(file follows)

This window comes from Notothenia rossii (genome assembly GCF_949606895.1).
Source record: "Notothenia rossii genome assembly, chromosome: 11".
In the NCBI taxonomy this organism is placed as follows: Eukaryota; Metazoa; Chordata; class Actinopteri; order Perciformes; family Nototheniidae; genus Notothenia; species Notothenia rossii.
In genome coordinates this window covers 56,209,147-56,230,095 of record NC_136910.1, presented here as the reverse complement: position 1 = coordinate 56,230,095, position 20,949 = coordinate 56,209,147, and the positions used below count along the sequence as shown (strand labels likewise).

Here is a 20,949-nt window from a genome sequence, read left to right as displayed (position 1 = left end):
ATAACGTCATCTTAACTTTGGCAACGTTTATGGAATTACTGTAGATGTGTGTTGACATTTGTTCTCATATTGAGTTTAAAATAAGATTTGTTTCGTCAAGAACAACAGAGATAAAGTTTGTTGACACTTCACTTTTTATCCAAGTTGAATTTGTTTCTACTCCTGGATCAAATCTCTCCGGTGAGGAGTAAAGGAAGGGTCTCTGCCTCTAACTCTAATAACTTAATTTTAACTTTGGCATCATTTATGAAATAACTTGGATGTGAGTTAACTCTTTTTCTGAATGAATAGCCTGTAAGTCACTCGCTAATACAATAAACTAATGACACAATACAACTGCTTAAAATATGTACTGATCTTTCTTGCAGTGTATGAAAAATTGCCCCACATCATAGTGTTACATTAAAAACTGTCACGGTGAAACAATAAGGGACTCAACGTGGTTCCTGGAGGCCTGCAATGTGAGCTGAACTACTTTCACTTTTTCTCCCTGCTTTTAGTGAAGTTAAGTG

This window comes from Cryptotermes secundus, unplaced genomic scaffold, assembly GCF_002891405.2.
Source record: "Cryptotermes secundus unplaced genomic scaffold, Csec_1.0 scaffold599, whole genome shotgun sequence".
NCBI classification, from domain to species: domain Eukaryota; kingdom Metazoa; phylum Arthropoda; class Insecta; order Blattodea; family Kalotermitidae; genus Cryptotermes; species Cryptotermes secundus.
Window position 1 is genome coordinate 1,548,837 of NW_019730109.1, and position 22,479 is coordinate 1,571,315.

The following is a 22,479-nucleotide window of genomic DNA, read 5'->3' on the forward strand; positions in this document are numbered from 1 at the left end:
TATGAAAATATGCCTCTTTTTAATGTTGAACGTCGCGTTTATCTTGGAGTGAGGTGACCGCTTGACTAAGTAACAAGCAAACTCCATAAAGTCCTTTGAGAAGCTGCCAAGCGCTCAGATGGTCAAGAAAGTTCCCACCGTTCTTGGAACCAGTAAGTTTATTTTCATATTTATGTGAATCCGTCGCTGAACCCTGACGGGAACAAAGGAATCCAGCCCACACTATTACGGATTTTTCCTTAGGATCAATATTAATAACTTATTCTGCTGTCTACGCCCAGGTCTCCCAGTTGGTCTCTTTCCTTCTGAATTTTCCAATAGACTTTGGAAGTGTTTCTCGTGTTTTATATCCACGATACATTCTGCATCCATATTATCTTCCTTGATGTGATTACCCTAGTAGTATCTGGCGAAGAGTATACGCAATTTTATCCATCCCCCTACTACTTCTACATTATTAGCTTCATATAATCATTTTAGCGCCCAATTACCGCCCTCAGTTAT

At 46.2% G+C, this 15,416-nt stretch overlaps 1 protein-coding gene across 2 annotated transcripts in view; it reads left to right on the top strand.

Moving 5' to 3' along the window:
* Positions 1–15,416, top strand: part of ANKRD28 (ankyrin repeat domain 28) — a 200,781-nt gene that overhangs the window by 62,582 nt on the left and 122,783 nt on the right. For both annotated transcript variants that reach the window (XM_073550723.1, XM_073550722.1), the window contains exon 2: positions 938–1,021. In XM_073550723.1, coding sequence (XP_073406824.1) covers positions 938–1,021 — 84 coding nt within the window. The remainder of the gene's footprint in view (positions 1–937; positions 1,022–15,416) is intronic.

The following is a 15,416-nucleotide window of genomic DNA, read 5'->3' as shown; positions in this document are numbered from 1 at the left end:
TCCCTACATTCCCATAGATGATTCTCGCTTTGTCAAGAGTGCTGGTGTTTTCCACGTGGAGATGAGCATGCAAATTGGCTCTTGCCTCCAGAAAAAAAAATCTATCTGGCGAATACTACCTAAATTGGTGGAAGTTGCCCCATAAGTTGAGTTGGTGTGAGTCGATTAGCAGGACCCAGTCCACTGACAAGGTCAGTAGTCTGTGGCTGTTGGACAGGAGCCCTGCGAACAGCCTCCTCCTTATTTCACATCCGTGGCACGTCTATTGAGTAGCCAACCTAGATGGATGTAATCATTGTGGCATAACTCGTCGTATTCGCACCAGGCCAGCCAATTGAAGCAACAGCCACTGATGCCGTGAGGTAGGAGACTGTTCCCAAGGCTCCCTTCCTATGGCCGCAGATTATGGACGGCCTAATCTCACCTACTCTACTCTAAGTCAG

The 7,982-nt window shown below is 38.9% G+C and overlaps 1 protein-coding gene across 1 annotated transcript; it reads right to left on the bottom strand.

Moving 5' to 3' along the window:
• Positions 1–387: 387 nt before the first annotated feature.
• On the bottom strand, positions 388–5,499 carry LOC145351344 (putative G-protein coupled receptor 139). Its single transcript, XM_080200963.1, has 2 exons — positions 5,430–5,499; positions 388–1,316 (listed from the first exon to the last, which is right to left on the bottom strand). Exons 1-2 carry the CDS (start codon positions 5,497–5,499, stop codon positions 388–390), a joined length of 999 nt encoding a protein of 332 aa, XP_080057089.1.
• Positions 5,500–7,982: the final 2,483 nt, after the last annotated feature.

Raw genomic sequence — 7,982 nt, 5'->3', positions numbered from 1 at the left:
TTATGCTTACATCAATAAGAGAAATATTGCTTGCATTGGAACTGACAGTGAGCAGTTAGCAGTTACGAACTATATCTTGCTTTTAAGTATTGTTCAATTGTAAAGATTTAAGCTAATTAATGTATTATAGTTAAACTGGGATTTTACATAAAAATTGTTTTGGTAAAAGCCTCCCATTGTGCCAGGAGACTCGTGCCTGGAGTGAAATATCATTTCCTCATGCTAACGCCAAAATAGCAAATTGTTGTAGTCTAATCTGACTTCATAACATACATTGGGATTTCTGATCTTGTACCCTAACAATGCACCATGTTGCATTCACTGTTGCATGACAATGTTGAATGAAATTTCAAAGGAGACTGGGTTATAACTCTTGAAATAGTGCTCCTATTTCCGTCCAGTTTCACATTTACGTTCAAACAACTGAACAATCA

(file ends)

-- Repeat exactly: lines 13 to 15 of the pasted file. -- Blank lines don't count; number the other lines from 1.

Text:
At 46.2% G+C, this 15,416-nt stretch overlaps 1 protein-coding gene across 2 annotated transcripts in view; it reads left to right on the top strand.

Moving 5' to 3' along the window:
* Positions 1–15,416, top strand: part of ANKRD28 (ankyrin repeat domain 28) — a 200,781-nt gene that overhangs the window by 62,582 nt on the left and 122,783 nt on the right. For both annotated transcript variants that reach the window (XM_073550723.1, XM_073550722.1), the window contains exon 2: positions 938–1,021. In XM_073550723.1, coding sequence (XP_073406824.1) covers positions 938–1,021 — 84 coding nt within the window. The remainder of the gene's footprint in view (positions 1–937; positions 1,022–15,416) is intronic.